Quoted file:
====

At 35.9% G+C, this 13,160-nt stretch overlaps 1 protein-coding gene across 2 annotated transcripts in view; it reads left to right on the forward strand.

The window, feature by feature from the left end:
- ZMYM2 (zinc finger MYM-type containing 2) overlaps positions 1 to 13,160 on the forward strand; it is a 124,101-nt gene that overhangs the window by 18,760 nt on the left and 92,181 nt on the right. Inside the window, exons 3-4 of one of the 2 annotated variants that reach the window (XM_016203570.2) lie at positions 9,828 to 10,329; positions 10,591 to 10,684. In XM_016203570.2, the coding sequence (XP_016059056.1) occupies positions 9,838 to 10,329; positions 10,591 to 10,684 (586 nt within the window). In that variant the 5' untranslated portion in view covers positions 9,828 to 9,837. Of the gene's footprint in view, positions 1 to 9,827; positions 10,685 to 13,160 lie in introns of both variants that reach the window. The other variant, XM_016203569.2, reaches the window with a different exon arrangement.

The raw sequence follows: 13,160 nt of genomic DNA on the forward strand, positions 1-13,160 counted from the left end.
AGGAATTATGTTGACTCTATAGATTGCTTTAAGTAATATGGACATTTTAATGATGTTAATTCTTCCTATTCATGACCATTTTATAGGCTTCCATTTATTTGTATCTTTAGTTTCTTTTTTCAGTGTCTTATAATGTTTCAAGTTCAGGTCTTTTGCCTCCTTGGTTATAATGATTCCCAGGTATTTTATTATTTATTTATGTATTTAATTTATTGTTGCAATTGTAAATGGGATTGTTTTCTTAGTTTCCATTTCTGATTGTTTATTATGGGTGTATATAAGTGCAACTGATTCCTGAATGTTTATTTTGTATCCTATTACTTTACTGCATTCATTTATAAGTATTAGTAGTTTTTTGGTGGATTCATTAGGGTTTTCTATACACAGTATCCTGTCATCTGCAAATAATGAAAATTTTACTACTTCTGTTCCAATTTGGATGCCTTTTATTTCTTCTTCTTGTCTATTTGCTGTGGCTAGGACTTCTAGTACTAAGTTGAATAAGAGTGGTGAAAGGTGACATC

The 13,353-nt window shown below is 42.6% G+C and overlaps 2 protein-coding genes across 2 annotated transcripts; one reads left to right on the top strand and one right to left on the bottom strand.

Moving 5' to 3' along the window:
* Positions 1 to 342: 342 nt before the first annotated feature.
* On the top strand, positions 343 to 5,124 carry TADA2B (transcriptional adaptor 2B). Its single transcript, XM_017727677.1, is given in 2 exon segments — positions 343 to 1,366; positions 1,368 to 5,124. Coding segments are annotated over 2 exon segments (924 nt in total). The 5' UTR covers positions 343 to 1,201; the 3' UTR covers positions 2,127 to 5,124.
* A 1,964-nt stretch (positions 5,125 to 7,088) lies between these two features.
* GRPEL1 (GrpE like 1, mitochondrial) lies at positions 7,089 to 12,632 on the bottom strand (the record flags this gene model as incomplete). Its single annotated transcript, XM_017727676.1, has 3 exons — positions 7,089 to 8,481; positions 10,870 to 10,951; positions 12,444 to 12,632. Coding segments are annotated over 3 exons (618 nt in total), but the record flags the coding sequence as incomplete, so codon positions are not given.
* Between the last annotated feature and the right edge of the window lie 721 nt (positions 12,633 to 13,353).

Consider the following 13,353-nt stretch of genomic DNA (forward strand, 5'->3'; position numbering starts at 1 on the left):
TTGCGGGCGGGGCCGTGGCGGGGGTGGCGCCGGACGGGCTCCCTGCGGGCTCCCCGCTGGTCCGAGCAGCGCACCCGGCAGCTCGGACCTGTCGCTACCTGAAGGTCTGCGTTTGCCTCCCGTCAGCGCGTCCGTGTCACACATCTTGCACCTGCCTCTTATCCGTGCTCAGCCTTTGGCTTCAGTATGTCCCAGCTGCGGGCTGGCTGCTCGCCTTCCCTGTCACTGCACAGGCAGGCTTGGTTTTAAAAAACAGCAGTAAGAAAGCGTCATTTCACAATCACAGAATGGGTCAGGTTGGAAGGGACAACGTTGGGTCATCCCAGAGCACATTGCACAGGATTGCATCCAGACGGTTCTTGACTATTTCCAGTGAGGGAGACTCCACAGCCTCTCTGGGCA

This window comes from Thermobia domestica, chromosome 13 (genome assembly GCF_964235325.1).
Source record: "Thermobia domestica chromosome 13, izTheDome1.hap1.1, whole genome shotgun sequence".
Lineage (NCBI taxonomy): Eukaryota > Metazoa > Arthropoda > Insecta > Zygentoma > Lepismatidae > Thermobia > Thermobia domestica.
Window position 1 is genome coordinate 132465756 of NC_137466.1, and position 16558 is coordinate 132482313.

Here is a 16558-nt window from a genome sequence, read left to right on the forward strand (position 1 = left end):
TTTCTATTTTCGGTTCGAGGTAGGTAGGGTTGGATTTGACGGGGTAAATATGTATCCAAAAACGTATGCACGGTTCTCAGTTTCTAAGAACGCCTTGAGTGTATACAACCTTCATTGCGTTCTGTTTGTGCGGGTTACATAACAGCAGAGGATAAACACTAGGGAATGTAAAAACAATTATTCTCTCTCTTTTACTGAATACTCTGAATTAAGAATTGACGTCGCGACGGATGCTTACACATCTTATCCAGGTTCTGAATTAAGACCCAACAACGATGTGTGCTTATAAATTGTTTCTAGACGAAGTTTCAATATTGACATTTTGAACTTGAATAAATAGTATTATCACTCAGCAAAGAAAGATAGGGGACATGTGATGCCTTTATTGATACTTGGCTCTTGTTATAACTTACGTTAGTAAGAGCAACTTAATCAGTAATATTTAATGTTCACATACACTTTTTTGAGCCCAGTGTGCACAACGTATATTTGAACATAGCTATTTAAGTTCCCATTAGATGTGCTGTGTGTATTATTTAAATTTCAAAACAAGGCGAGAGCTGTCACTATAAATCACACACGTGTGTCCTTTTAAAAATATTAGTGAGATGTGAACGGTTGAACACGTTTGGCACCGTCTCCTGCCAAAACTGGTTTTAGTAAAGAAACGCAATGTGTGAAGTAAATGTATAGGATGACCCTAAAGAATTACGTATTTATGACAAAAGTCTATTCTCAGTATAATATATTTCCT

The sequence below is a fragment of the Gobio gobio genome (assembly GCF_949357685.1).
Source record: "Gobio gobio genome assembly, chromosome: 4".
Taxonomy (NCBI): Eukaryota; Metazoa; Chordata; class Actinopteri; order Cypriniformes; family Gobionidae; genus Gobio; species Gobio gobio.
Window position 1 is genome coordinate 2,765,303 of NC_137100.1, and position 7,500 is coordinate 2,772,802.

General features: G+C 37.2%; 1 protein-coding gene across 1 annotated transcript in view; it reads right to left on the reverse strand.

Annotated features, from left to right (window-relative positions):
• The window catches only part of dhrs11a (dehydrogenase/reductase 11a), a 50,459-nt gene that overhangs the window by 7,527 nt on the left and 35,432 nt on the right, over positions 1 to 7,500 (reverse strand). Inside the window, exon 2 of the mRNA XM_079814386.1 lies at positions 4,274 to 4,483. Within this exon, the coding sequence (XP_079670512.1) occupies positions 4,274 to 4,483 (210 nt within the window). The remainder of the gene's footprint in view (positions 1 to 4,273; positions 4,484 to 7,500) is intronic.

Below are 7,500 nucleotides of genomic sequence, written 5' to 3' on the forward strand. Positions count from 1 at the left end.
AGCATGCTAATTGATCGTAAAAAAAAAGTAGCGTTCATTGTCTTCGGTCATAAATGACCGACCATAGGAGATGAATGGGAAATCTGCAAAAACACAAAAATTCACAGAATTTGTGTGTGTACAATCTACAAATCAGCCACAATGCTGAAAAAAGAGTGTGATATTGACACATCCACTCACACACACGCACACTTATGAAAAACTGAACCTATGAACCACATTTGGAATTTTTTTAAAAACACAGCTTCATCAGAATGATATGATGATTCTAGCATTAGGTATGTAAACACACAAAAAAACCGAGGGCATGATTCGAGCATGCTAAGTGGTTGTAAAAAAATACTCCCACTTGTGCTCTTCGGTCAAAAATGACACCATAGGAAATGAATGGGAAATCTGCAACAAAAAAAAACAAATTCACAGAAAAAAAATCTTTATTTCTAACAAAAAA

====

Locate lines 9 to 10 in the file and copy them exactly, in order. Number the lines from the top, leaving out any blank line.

* On the top strand, positions 343 to 5,124 carry TADA2B (transcriptional adaptor 2B). Its single transcript, XM_017727677.1, is given in 2 exon segments — positions 343 to 1,366; positions 1,368 to 5,124. Coding segments are annotated over 2 exon segments (924 nt in total). The 5' UTR covers positions 343 to 1,201; the 3' UTR covers positions 2,127 to 5,124.
* A 1,964-nt stretch (positions 5,125 to 7,088) lies between these two features.